Grace, on the other hand, has used a hyphen in addition to jumping through all of the other hoops, so she is at the expected standard. And so secondary schools will be told that Grace is a better writer, on the basis of one hyphen.

At least under the best-fit model, in the bygone age of levels, there was some rationale for one child being a 3a and another a 4c. The blunt interim frameworks essentially make the assessment information meaningless for our secondary colleagues – and the impact will be felt by the children in the longer term, as they deal with inaccurate targets. The irony is that the government’s relentless drive for higher standards may actually end up damaging aspirations.

Teachers hoped that the huge flaws in these frameworks would mean that they were scrapped quickly. We hoped that the government would listen when we said the standards were too focused on grammar. We hoped that common sense would prevail. No such luck. It was recently announced that they would stay in place for the 2017 assessment cycle. And so another group of children will have their creativity suppressed in favour of technical box-ticking.

What they need – what we all need – is a system that ensures children can write good stories, letters, arguments and reports. This system must be realistic about the punctuation and grammatical features that 11-year-olds can be expected to use. This system could actually give useful information to parents and teachers.

It is not too late to save a generation of children from drowning in a sea of technical proficiency. But we must act now to save our future authors.

Saturday, 23 July 2016

Spelling conundrum

I think the educator that comes up with the 'perfect spelling' program will make a fortune. I have tried everything over the last 32 years including making my own spelling lists ( like the author writes below) but I have been using a spelling program ( text book) by RIC books which uses a combination of high frequency words, word families and spelling rules for lists and some varied and engaging activities to for every list. I have always taught phonics sometimes up to grade 4 if required. I have never met a teacher who doesn't teach phonics although if you listen to conservative commentators you would think none of us teach it.
This approach seems to work for me but there is no doubt that some kids are better spellers than others and some approaches work for some and not others.

Personal reflection from Teacher Park

When we were first told that we would no longer be using spelling books with our students, I thought our principal was kidding... I almost laughed out loud. Good thing I didn't. because he was serious.. We were all stunned then almost fell off our chairs when he announced the following.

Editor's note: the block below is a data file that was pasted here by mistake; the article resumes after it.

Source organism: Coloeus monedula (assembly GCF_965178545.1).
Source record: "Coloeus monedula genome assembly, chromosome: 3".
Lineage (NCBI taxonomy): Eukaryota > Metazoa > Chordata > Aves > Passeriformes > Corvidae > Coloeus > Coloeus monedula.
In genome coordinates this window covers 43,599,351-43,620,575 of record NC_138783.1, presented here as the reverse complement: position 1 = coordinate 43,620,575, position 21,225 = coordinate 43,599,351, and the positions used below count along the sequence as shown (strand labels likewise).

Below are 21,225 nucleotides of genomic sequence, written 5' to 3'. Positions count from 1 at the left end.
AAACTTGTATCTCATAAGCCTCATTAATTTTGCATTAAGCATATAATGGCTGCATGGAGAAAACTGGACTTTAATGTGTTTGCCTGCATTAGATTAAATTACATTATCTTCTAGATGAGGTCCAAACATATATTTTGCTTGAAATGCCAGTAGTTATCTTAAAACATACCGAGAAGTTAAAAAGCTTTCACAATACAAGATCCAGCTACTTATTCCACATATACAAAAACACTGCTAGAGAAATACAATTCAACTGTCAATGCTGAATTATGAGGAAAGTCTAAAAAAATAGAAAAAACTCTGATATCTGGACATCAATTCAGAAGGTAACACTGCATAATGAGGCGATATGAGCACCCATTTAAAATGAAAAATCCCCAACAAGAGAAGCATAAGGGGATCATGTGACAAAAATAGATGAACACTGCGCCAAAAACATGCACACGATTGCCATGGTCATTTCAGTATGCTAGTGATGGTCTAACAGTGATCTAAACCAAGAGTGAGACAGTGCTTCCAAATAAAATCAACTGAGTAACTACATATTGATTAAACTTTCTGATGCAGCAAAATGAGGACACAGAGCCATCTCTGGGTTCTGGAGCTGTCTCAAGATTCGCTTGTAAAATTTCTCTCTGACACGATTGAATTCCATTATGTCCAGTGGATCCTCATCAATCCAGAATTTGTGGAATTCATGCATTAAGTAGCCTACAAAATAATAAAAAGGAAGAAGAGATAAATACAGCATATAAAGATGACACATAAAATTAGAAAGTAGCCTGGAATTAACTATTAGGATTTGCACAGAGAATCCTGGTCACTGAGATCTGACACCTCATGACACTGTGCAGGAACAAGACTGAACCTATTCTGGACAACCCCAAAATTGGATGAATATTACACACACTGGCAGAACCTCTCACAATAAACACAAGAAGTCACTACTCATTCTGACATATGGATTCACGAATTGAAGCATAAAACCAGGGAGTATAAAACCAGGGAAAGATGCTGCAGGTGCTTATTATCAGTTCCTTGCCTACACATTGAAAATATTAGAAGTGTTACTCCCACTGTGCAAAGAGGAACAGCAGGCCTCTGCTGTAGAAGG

As of today, you will create your spelling lists as a team and add content words from your science, social studies and math classes.

We weren't happy but that could be another post that I may do later.

Teachers are having to create their own spelling lists these days. In the past, we had spelling books that reinforced word "families" and often had vowel and consonant sounds, the "ei, ie" rules and much more.

In my opinion, those spelling books were as an important as cherries on a NY style cheesecake. :)

They reinforced spelling patterns, sounds, blends and even definitions. Each unit spiraled to the next and all had review pages of the earlier taught units.

I decided that if we weren't allowed to use those lovely little spelling books, I would create activities to accompany spelling lists I assigned to my students.

My packet has 24 different worksheets that can be used with any spelling list and yes, my activities reinforce much needed spelling rules, vowels sounds, etc. 

Take a few minutes to ask your students what a long and short "A" sounds like. Or better yet, ask them what a soft and hard "g" sound like. EVEN better ask them to tell you what a digraph is or to name a three letter 
consonant blend! 

Ask them to explain the spelling rule "when two vowels go walking, the first one does the talking". I had a student tell me that it's like when his mom and dad go for a walk... His mother never stops talking. I could barely keep a straight face.

I can almost guess that many of your students' responses will be puzzled looks, almost like you're speaking a foreign language...We need to bring back those important little spelling books!

Plibersek takes on education

Mr Shorten said Tanya Plibersek would form part of an education "dream team" that also includes Kate Ellis, who takes responsibility for early childhood and vocational education. Although a demotion for Ellis and Carr who loses Vocational Training, Plibersek was arguably Labor's best performer in the election campaign.

"Education ... is a first order economic and social priority for Labor in the 45th parliament. Investing in education is the key to Australia's prosperity," Mr Shorten said in Canberra on Saturday.

Paying back those loans come hell or high water!

From the Age Facebook page.